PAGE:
When I first peered into the secretive land of DPRK, the year was 2011 and I did so in the company of hundreds of like-minded tourists. I had travelled from Seoul to the DMZ with high hopes of seeing some kind of activity across the 38th parallel. After queuing for nearly 20 minutes, I finally got my hands on a pair of fixed binoculars at a viewing point near the border and frantically searched for movement. I spotted what looked like a few dots toiling in the distance and for me at that time, this fleeting glimpse of North Korean life managed to somewhat satisfy my curiosities. “Oh well”, I rationalized, “without actually going into the country, that’s as close as I’m going to get.”
Three years and five trips to the DPRK later, I happily found myself on a week-long trip along the Sino Korean border. As my fellow travelers and I meandered along the Tumen and Yalu rivers, stopping in Korean influenced towns, walking on ice covered portions of the river, getting searched by army patrols, and standing within talking distance of DPR Koreans, I realized that my earlier realization whilst looking through the binoculars could not have been more off the mark.
After a four day visit to the DPRK’s Special Economic Zone of Rason, Gareth, Rowan, Pier, George, a rather bemused Chinese driver, and I began our borderlands adventure in the Korean influenced eastern Chinese city of Yanji. Yanji is a fantastically Korean influenced city and due to its proximity to the Russian border a pleasant “Zdravstvuyte!” followed us wherever we tread. We spent the night here and then early the next morning made the short trip to Tumen.
For this particular trip, Tumen, due to its large Sino-Korean border crossing, was a particular highlight for us. In 2011, Troy Collings in his capacity as YPT’s DPRK Director of Operations became the first westerner to cross this infamous border into the North Hamgyong province of North Korea. Since then, YPT has taken dozens of tourists across the bridge and all have acknowledged that although any trip into the DPRK is special, there is something surreal about making the journey by foot.
Nevertheless, the cross-border journey was not on this particular itinerary and so, like any group of unwanted voyeurs worth their salt, we instead expressed our fascination from what we thought was a relatively safe distance.
We found it startling that although Tumen has erected a large fortress type barricade, presumably built to dissuade would-be migrants from Korea, ladders reaching to the top could be found sporadically dotted about the wall. In keeping with a common reaction from border residents throughout the trip, our Chinese driver seemed genuinely confused by our excitement at seeing both local north Koreans and soldiers from the Korean People’s Army (KPA) walking along the banks of the Tumen River less than 100 meters away.
Signs had been erected to warn not to advance any further but, like a big red button that you’re not supposed to push, the fearless five advanced through the shrubbery and trees and emerged to find the river completely frozen over. We took a couple of steps onto the frozen river but were stopped in our tracks by gun-wielding KPA soldiers in Korea and angry orders from the guards in China. If our bravery was not wholly evident in this, its dissipation certainly was as we clambered back over the ice, through the shrubbery, up the steps and into the relative safety of a bundle of shops selling unique Korean souvenirs. After necking a bottle of Soju and picking up a few sought-after items that are not available to tourists in the DPRK itself, we got back on our tour bus and continued on our adventure. Unspoken as it was, there undoubtedly existed on the bus a collective belief that being targeted by the Korean People’s Army was enough excitement for one day. Enter, People’s Liberation Army.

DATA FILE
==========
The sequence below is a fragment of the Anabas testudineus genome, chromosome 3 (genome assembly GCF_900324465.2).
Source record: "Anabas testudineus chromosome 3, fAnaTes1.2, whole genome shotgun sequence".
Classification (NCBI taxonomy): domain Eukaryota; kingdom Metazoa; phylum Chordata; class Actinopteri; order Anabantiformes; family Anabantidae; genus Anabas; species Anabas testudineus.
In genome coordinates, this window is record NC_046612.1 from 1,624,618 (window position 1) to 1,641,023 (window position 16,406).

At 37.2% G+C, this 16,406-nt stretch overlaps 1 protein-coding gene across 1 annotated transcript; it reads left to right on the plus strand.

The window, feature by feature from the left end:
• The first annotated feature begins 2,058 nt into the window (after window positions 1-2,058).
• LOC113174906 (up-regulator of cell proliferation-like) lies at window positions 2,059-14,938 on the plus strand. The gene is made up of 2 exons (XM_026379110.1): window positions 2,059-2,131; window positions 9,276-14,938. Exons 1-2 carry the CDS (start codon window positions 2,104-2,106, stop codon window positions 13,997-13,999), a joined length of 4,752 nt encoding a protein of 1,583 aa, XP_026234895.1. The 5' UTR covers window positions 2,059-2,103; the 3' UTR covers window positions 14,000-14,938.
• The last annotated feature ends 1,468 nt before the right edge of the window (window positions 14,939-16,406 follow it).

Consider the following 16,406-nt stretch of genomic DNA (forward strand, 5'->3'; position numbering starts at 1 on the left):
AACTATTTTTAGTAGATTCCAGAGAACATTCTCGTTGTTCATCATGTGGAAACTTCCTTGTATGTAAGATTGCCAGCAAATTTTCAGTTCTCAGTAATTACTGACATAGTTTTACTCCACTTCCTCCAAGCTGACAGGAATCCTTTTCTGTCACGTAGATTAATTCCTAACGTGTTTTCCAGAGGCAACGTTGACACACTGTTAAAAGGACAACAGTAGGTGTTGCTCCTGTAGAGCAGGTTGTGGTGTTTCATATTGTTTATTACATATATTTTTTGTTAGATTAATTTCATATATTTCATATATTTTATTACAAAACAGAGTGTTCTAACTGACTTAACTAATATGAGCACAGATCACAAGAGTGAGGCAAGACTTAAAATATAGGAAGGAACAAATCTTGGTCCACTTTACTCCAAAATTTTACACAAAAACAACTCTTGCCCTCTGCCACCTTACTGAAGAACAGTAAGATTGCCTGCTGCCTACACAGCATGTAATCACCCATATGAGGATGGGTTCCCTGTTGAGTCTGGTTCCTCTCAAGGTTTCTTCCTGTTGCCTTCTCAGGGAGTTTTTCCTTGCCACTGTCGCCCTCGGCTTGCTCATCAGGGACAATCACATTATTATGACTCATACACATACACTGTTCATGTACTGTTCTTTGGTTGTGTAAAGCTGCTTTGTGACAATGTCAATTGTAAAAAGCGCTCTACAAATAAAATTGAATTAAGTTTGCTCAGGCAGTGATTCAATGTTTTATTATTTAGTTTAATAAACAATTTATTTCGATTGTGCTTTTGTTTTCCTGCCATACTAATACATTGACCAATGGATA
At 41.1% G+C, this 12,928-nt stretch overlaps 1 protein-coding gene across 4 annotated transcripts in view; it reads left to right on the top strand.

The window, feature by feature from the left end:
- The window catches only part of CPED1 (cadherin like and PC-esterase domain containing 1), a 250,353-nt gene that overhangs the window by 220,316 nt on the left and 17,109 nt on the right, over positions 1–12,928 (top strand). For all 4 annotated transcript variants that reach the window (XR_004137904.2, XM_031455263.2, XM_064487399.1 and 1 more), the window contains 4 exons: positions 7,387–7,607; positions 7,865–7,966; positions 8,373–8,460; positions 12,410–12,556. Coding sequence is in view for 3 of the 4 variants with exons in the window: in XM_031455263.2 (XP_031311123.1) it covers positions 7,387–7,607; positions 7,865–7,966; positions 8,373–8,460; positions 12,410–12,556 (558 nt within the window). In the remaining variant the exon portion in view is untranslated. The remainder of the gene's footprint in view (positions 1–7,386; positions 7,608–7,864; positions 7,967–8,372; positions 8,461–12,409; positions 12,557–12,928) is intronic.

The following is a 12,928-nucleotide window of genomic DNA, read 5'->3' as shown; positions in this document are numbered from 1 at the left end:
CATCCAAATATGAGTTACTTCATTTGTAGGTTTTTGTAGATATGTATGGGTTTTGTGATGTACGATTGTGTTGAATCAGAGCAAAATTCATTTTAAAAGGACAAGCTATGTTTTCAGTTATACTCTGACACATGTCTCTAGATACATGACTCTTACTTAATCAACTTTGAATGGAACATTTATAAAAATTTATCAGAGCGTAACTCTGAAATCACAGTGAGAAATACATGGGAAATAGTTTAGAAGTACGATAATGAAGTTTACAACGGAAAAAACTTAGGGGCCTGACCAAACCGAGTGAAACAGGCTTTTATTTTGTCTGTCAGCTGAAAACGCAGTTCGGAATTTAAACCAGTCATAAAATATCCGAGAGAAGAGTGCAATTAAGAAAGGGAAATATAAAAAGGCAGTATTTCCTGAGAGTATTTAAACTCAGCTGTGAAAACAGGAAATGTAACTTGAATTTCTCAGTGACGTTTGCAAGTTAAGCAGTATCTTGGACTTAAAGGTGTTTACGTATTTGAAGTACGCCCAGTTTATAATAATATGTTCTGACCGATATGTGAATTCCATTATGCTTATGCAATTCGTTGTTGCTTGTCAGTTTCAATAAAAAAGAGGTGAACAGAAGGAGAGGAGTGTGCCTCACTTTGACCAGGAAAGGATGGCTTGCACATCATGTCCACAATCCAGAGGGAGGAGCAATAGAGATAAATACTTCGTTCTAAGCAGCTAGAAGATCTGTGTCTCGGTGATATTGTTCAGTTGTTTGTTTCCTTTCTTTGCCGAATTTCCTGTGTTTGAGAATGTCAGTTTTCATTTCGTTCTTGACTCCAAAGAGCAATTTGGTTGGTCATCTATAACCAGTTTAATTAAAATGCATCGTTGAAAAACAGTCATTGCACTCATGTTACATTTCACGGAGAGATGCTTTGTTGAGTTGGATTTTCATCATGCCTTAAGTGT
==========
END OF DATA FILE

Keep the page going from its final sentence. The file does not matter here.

Advancing down the main riverside road, we stumbled upon a Sino-Korean bridge that we never even knew existed. Our excitement was as palpable as the driver’s indifference and in the midst of the thrill we had passed it before we knew what had happened. We asked the driver to turn back and we slowly passed by it, taking pictures. The guard on duty left his stand to come out to observe. We turned around again and drove by even slower this time. The guard ran back to his booth and looking out the back window, I could see him speaking into his telephone. Needless to say, we did go back. I asked the driver how long it was until our next stop. “Four hours” he replied. It turned out to be less than five minutes.
As we were starting on a fresh bottle of Soju, our bus came to a grinding halt and appearing before our windscreen came a Jiefang CA -30 military truck, property of the People’s Liberation Army. For the first time in a day, an eerie silence enveloped the bus as everyone sat speechless watching soldier after soldier emerges from the imposing wagon, some with machine guns, others with dogs. We weren’t quite sure what they expected to find but based on their expressions upon opening the van door, a group that consisted of two Brits, an Irishman, an Ozzie and a Quebecois was pretty low down on their list. After various passport checks and many questions, we exchanged handshakes and cigarettes and turned around to find a new route that would take us to our next destination, Erdao Baihe.
En route, we stopped in the picturesque town of Longjing and feasted on some delicious Korean food. It was my first time to try raw beef but having eaten raw chicken on numerous occasions in Japan, this seemed very tame! In addition to the raw beef, we also enjoyed the notable Korean delicacies of Bulgogi, Kimchi, and the incredible Ddeokbokki. Full and satisfied, back in the van we hopped and, whilst enjoying the incredible Chinese landscape, we rolled our way to Erdao Baihe.